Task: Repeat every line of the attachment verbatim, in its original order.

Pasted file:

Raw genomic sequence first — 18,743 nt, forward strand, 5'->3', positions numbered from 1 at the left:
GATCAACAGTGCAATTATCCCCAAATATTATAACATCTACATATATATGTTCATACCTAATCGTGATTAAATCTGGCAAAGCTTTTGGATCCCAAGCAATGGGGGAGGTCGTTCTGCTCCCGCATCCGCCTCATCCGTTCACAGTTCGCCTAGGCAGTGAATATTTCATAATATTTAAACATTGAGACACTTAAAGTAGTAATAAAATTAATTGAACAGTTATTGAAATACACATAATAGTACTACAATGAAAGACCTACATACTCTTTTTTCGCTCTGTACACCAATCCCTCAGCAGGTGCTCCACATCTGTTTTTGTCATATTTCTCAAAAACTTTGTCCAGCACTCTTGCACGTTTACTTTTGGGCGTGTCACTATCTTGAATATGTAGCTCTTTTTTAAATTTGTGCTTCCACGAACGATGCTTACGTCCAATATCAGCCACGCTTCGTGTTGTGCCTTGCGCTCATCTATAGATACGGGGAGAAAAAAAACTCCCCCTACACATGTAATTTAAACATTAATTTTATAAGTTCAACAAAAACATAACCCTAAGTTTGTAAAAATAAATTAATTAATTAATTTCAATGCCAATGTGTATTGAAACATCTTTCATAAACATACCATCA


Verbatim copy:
Raw genomic sequence first — 18,743 nt, forward strand, 5'->3', positions numbered from 1 at the left:
GATCAACAGTGCAATTATCCCCAAATATTATAACATCTACATATATATGTTCATACCTAATCGTGATTAAATCTGGCAAAGCTTTTGGATCCCAAGCAATGGGGGAGGTCGTTCTGCTCCCGCATCCGCCTCATCCGTTCACAGTTCGCCTAGGCAGTGAATATTTCATAATATTTAAACATTGAGACACTTAAAGTAGTAATAAAATTAATTGAACAGTTATTGAAATACACATAATAGTACTACAATGAAAGACCTACATACTCTTTTTTCGCTCTGTACACCAATCCCTCAGCAGGTGCTCCACATCTGTTTTTGTCATATTTCTCAAAAACTTTGTCCAGCACTCTTGCACGTTTACTTTTGGGCGTGTCACTATCTTGAATATGTAGCTCTTTTTTAAATTTGTGCTTCCACGAACGATGCTTACGTCCAATATCAGCCACGCTTCGTGTTGTGCCTTGCGCTCATCTATAGATACGGGGAGAAAAAAAACTCCCCCTACACATGTAATTTAAACATTAATTTTATAAGTTCAACAAAAACATAACCCTAAGTTTGTAAAAATAAATTAATTAATTAATTTCAATGCCAATGTGTATTGAAACATCTTTCATAAACATACCATCA